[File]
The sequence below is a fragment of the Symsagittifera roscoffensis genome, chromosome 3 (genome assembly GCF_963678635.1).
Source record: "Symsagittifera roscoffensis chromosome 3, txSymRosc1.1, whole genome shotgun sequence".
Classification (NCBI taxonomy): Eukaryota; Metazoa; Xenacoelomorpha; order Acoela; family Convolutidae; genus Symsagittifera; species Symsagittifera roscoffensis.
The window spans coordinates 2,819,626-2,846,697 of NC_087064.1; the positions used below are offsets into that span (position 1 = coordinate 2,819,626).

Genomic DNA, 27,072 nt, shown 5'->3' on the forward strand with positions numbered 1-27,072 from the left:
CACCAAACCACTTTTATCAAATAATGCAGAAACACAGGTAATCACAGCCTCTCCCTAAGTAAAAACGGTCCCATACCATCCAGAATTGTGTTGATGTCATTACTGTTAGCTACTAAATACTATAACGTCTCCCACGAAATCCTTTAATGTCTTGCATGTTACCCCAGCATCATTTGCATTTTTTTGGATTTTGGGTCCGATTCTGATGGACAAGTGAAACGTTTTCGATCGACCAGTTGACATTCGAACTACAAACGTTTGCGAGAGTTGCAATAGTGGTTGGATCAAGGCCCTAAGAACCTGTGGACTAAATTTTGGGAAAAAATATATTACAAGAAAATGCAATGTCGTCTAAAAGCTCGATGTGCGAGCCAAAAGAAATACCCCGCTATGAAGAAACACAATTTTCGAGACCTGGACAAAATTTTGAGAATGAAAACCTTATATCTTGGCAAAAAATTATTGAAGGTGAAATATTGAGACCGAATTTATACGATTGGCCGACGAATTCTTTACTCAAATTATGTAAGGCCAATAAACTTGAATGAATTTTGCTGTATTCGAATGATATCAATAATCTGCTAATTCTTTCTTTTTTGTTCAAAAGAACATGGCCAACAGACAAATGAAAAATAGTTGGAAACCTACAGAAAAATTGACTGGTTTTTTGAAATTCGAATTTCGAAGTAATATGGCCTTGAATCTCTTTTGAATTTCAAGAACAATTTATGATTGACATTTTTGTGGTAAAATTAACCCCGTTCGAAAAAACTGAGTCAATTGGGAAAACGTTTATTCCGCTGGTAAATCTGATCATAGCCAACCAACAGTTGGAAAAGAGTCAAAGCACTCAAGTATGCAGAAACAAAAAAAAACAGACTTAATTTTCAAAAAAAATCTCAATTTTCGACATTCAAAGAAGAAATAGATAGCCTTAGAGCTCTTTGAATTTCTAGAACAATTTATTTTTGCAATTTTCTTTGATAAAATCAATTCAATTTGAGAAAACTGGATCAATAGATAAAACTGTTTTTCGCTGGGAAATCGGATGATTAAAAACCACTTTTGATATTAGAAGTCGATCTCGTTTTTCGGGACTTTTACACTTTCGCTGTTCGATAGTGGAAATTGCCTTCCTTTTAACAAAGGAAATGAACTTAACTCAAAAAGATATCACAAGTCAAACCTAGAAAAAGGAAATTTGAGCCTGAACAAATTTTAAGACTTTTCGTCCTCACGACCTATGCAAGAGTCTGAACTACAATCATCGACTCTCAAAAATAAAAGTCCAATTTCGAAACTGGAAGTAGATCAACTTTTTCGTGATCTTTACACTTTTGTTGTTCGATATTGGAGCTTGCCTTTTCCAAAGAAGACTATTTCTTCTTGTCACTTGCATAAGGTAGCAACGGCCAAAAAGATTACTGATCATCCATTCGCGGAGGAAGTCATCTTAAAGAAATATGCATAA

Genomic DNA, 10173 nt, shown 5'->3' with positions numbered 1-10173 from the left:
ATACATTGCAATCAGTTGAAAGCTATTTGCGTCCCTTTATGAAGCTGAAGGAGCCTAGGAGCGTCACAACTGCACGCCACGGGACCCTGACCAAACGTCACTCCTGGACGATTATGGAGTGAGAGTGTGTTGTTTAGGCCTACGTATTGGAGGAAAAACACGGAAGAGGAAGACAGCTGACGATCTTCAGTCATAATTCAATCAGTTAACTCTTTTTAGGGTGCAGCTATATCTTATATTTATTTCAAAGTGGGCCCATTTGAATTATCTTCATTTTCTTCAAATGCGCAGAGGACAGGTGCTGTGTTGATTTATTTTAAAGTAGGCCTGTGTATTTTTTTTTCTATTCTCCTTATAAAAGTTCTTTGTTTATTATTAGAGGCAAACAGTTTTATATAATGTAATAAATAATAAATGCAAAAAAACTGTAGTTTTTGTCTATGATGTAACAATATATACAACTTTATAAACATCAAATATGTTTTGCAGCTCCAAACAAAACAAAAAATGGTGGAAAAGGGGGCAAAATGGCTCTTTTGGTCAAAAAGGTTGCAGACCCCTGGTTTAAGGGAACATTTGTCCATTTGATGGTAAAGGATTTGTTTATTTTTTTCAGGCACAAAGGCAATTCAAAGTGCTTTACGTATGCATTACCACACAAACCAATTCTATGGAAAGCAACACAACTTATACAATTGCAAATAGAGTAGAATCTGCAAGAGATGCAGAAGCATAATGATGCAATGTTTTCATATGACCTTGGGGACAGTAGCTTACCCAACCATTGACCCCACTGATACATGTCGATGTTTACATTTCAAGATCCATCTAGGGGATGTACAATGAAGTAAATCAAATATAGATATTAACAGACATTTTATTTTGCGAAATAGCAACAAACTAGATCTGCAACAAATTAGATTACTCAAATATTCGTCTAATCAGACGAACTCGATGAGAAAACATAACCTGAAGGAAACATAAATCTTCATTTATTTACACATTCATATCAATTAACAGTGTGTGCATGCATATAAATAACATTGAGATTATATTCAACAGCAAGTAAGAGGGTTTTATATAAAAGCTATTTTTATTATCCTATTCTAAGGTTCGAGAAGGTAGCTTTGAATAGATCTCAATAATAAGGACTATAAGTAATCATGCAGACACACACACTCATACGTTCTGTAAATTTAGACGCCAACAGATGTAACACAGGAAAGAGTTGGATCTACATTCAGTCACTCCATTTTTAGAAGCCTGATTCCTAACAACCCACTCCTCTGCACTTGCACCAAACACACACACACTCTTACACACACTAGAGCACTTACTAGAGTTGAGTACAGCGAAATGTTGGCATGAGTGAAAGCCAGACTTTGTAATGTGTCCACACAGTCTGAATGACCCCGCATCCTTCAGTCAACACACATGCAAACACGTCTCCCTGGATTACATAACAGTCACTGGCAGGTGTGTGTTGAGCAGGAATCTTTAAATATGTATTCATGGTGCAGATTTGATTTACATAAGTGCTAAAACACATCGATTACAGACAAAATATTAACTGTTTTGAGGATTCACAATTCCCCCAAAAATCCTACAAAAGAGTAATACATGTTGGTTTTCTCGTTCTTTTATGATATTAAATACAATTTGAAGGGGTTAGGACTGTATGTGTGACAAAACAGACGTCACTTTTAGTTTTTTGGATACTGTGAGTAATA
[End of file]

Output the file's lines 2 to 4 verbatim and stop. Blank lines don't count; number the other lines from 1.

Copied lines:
Source record: "Symsagittifera roscoffensis chromosome 3, txSymRosc1.1, whole genome shotgun sequence".
Classification (NCBI taxonomy): Eukaryota; Metazoa; Xenacoelomorpha; order Acoela; family Convolutidae; genus Symsagittifera; species Symsagittifera roscoffensis.
The window spans coordinates 2,819,626-2,846,697 of NC_087064.1; the positions used below are offsets into that span (position 1 = coordinate 2,819,626).